When I first listened to Ben Davis' debut album a couple of years ago, one thing that struck me was the sincerity and honesty both in his vocals and his lyrics. Although rather hushed and quiet for most of the record, The Hushed Patterns of Relief, the singer seemed to get everything going in the right direction. And now, back with a myriad of producers, 16 musicians and an odyssey that took him to six states, he has returned with another dozen tracks. And they are just as sweet, fragile and innocent as the previous record.
"Departure Warning" starts with a spacey Pink Floyd circa Meddle with a simplistic Beatles pop approach. Davis is in great form and the backing musicians, including guitarist Michael Holland and pianist Cornbread Compton (what a handle!), flush out the track beautifully. Not too harsh and bringing to mind '60s pop, Davis oozes confidence from the beginning in a way the late Elliott Smith would be proud of. "Time a Bind" is more extrovert and has Des Ark member Aimee Argote directing the song more than Davis. It contains an alternative rock feeling but ends up limping to the ending. Thankfully the dreamy and lush "Old and Played" has McCartney and Lennon all over it, minus the Sgt. Pepper uniforms. Davis guides the song with a steady set of hands, doing vocals, piano, organ and Rhodes work on the number. It's a song that you can certainly get lost in quickly.
Davis gets a bit murkier for "Blue-Hearted Sleeve", with the Southern rock guitar chords just under the surface. A sweeping orchestra sound meets this and drowns it out, although it comes off just a bit too grandiose too soon into the song. It reverts back to the rock and becomes heavier again, although Davis does enough to keep it from going off the rails. One aspect of the song is it could seemingly go on for much longer, with the four-minute mark sounding like the homestretch before it quickly halts. "Underdawg" doesn't work at all -- a harder and grittier guitar-driven tune that has bits of Pink Floyd's Animals obviously throughout. The pace is also quite quirky and off-kilter. Might make for a good demo or jam track in the studio, but is not final product material, not one bit.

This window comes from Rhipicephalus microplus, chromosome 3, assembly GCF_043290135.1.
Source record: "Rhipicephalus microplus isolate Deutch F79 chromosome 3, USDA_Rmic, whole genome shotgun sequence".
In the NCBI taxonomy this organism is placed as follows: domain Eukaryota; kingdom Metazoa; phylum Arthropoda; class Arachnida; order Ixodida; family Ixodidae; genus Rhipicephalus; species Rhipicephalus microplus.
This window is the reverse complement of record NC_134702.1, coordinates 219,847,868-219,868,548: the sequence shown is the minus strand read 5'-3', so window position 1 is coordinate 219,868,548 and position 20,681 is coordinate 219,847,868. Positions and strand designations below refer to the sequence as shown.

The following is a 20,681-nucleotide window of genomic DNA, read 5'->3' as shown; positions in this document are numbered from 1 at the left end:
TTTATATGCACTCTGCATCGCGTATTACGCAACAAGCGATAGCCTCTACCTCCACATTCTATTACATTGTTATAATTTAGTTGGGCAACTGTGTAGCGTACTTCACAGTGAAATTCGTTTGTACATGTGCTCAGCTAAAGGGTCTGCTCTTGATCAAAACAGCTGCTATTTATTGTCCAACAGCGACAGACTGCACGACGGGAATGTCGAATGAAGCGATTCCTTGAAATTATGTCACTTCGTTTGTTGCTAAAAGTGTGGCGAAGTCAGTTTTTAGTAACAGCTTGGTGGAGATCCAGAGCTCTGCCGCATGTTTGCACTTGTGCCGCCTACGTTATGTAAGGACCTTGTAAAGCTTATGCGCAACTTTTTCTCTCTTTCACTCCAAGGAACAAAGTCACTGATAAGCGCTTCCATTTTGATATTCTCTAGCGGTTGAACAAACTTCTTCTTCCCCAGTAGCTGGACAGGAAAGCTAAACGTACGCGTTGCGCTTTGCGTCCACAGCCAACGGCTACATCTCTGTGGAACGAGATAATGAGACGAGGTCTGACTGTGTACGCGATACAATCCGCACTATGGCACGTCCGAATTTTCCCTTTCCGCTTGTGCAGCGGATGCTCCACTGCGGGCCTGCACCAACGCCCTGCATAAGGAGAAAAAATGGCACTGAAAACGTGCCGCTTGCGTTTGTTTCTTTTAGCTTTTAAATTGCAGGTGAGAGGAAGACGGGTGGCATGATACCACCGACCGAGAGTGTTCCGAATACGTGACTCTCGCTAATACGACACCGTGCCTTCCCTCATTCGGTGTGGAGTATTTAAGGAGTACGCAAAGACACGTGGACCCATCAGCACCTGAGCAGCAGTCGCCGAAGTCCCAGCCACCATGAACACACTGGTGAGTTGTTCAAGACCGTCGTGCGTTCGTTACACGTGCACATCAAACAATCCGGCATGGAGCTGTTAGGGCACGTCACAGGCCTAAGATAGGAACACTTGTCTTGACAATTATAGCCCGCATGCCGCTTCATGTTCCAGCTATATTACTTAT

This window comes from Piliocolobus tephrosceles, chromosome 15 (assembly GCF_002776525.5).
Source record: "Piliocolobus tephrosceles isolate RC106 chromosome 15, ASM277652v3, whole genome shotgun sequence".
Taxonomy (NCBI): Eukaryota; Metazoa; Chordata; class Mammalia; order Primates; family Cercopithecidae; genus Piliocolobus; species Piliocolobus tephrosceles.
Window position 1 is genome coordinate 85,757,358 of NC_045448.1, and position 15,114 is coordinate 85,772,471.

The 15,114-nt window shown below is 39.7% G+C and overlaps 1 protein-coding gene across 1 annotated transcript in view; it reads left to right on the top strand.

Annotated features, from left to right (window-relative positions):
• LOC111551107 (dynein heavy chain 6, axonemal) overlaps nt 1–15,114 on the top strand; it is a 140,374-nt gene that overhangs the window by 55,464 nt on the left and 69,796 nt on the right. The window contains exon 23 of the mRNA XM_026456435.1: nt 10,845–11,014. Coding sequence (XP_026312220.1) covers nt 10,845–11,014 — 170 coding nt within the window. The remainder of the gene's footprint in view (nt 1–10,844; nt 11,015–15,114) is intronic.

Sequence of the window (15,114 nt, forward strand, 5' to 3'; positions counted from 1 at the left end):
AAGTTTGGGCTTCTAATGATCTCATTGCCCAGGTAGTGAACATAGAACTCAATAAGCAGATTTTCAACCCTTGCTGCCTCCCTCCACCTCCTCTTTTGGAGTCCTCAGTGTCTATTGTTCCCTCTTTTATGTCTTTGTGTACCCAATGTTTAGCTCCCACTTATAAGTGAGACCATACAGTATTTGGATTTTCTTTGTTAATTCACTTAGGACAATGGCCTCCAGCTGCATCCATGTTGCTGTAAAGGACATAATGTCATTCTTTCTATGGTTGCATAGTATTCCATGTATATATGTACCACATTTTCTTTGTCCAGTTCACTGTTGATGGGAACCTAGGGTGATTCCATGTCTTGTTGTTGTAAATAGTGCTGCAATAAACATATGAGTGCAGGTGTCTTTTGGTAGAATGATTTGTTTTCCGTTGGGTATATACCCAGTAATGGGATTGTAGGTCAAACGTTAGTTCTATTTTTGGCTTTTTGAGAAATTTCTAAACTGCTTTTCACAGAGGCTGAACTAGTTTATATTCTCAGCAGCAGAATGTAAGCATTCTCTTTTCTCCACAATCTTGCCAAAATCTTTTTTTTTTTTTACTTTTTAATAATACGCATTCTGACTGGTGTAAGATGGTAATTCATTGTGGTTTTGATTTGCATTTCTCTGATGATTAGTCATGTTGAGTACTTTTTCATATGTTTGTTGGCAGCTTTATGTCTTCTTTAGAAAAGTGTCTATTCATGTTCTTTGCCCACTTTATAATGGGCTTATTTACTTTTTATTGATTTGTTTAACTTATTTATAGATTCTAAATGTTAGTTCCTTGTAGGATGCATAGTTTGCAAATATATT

"Crawler" is gorgeous but in an acid-tripping, psychedelic kind of way. Again the slow harmonies draw words out as a hypnotic rhythm section tends to steal the song from Davis and the vocal performance. "Is this what they've been telling you tonight," Davis asks with a quasi-ethereal delivery. Andy Herod from the Comas shares vocals with Davis before more of the '70s progressive dream rock ensues. Not all of it meshes well, though, including the below average "In Either Words" which could be mistaken for Sloan circa Pretty Together or Between the Bridges. Davis has to work to get this song just below snuff, with blips and bleeps creating a more electronic and layered sound.
The foundation for most of the songs is to build slow and therefore create blocks on top of blocks. It works near perfectly for "Green Forestry Ranger", with Argote and Davis doing their best homage to Stevie Nicks and Tom Petty. While a Zeppelin-like guitar riff bridges the two distinct areas of the song, it takes a life of its own to grand results! Shuffling the deck though, Davis gives a piano and guitar ditty, "Just Relax Won't You", a Brit-pop approach that Blur could perfect. As well, the title rings too true as Davis relaxes too much on the tune. He does pick up his bootstraps with an impressive summer-oriented pop song in "A Forced Escape Canoe" complete with occasional handclaps. "Double Daring" features Davis showing his acoustic singer-songwriter side with flying colors. If he decides to go this sparser route, or just continues evolving as a musician, listeners will be the real winners regardless.